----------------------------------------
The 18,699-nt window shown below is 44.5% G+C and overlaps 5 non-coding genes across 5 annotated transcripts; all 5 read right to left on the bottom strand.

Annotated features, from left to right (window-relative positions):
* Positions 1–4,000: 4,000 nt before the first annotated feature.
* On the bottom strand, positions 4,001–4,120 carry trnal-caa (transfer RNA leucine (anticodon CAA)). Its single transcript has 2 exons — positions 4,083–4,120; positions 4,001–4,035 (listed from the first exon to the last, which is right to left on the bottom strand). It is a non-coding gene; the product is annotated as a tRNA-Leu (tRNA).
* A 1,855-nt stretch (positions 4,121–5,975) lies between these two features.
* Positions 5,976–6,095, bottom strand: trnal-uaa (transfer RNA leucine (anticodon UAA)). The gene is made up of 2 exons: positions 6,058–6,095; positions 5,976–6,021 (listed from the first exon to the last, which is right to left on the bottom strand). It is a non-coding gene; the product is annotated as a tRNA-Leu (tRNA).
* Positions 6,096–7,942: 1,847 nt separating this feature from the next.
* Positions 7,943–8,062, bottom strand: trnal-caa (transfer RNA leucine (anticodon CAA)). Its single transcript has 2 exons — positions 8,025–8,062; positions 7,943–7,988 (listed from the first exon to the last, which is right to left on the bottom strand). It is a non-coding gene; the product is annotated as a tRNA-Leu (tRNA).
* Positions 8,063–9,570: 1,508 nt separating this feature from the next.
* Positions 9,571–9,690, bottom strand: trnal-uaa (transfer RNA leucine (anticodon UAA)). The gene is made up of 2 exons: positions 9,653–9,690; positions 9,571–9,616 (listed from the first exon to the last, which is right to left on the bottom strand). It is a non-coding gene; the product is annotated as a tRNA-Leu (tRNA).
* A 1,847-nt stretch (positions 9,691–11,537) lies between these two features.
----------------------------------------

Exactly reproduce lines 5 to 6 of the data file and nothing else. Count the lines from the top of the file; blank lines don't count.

* A 1,855-nt stretch (positions 4,121–5,975) lies between these two features.
* Positions 5,976–6,095, bottom strand: trnal-uaa (transfer RNA leucine (anticodon UAA)). The gene is made up of 2 exons: positions 6,058–6,095; positions 5,976–6,021 (listed from the first exon to the last, which is right to left on the bottom strand). It is a non-coding gene; the product is annotated as a tRNA-Leu (tRNA).